They’d been planning for years, practicing for months, and then the day arrived: June 29, 2008, when UCLA Medical Center would move across the street from its half-century-old Center for the Health Sciences into the new Ronald Reagan UCLA Medical Center.
Executing such a tightly choreographed move - one of the largest ever undertaken in the United States - took, literally, a cast of thousands; 2,300 nurses, lifters, porters, therapists, ambulance drivers and hospital volunteers, all divided into color-coded teams and assignments, were on hand to safely and efficiently move 342 patients. (The hospital census had been reduced from more than 500 in the weeks leading up to the move.)
"Moving into a new hospital is like orchestrating a symphony," says Richard Azar, head of transition planning. "It is crucial that everything be perfectly coordinated," with the goal, first and foremost, to ensure patient safety and to provide seamless continuity of care before, during and after the move. Part of that planning involved visiting other hospitals that had undertaken similar moves, and based, in part, on those experiences, transition planners were able to determine what would work best for UCLA. There were also mock moves to coordinate and practice their timing. Finally it was time.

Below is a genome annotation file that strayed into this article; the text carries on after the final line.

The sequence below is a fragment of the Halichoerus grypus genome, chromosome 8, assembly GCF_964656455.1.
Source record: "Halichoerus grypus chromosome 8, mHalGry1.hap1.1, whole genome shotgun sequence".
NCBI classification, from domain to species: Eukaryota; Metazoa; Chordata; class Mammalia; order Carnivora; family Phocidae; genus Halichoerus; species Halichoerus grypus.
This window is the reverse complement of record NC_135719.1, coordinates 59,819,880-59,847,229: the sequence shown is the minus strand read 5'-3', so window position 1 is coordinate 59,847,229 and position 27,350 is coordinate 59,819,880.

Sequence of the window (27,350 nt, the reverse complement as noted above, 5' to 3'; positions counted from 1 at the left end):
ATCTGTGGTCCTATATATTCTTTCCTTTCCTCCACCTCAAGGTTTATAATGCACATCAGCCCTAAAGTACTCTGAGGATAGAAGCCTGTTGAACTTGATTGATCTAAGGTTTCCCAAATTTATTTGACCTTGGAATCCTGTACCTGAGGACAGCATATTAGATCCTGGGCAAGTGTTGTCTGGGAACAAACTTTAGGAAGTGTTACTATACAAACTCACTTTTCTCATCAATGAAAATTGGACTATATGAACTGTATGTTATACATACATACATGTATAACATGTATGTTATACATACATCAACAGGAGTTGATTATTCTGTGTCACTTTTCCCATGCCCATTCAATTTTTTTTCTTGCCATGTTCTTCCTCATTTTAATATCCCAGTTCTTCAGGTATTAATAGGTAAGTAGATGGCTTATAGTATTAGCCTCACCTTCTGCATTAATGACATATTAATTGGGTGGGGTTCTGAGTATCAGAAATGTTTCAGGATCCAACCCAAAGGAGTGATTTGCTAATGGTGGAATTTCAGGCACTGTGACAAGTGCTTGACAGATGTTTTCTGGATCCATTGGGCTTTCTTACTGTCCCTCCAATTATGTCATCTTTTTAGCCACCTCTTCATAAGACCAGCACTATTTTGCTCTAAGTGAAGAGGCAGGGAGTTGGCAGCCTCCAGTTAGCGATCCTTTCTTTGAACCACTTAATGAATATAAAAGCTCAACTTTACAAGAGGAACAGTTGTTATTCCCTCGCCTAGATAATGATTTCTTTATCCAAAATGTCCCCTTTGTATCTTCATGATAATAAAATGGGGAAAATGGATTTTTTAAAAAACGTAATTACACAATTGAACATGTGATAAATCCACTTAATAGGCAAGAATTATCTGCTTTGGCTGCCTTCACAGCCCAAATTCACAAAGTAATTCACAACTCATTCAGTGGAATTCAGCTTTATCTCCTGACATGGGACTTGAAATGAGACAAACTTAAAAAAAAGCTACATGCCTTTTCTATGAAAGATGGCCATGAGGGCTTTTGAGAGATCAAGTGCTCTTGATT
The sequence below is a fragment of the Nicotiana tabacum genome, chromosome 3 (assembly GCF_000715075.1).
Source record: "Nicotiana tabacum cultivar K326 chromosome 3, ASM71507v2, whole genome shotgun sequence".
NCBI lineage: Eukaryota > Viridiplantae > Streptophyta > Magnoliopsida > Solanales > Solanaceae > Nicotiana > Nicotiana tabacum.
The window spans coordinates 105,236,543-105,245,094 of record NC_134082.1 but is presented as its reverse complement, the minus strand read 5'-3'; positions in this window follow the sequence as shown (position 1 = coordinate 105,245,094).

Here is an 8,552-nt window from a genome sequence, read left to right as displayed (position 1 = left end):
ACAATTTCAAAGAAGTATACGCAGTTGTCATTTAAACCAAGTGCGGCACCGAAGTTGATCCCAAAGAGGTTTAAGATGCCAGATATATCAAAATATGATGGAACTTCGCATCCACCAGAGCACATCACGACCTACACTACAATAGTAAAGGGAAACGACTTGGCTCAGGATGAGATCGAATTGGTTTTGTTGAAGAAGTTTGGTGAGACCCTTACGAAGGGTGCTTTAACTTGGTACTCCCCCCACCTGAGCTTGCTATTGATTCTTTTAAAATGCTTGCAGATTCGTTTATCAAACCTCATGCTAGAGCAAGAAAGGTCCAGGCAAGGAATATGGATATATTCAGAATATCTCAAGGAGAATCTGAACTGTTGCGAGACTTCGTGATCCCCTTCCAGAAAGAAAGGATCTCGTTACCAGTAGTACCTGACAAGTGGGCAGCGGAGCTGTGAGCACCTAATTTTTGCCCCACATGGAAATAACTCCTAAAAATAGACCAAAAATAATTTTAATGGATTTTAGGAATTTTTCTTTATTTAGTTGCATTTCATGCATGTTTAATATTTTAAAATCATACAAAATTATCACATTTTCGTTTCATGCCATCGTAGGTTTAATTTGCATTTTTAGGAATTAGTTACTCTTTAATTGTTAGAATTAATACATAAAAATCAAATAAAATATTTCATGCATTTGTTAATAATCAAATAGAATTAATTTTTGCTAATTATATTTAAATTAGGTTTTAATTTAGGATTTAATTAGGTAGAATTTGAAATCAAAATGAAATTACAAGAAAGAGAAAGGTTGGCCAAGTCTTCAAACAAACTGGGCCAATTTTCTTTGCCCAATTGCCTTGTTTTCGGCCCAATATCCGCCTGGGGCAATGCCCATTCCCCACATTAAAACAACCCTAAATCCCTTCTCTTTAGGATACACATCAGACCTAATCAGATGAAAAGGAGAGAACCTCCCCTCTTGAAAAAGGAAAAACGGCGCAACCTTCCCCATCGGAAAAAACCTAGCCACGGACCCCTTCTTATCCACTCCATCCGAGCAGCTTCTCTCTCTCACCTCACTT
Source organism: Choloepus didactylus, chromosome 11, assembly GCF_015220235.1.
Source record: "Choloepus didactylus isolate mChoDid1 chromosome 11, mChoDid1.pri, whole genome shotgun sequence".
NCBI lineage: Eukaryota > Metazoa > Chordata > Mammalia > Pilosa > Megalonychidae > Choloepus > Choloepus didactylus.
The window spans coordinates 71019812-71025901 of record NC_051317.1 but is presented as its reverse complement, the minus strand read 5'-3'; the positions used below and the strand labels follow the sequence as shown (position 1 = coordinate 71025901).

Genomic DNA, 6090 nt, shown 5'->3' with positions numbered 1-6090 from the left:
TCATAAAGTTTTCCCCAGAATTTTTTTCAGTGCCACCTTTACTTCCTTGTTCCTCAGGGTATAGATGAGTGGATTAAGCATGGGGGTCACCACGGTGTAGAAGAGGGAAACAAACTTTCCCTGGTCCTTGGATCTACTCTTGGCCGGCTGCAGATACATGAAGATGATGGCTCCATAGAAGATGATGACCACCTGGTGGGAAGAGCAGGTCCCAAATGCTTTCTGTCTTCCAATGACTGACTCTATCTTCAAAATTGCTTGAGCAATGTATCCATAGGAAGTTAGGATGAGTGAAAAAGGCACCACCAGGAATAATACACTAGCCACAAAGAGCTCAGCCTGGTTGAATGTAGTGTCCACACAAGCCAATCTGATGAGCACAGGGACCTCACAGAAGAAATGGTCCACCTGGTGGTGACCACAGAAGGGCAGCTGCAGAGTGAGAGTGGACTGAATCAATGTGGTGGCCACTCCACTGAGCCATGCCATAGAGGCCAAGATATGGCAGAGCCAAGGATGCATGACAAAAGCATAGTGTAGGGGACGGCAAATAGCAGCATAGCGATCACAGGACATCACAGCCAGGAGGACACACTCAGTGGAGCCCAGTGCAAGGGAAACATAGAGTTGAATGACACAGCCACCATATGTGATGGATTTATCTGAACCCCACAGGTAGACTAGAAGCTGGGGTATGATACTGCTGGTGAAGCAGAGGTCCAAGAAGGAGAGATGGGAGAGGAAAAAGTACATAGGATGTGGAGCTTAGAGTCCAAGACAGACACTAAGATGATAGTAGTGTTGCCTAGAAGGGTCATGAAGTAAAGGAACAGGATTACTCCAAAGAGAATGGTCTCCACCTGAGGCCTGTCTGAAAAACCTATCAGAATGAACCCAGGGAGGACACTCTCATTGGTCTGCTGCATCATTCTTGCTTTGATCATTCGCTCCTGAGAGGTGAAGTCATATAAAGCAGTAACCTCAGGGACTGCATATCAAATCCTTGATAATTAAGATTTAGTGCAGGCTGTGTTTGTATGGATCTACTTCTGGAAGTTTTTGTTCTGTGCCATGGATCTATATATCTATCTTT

"This is it. This is our house of healing," Dr. Gerald S. Levey, vice chancellor of UCLA medical sciences and dean of the David Geffen School of Medicine at UCLA, said to a group that had gathered early in the morning in the Edward D. & Anna Mitchell Dining Commons at Ronald Reagan UCLA Medical Center to receive its marching orders. "This is your home."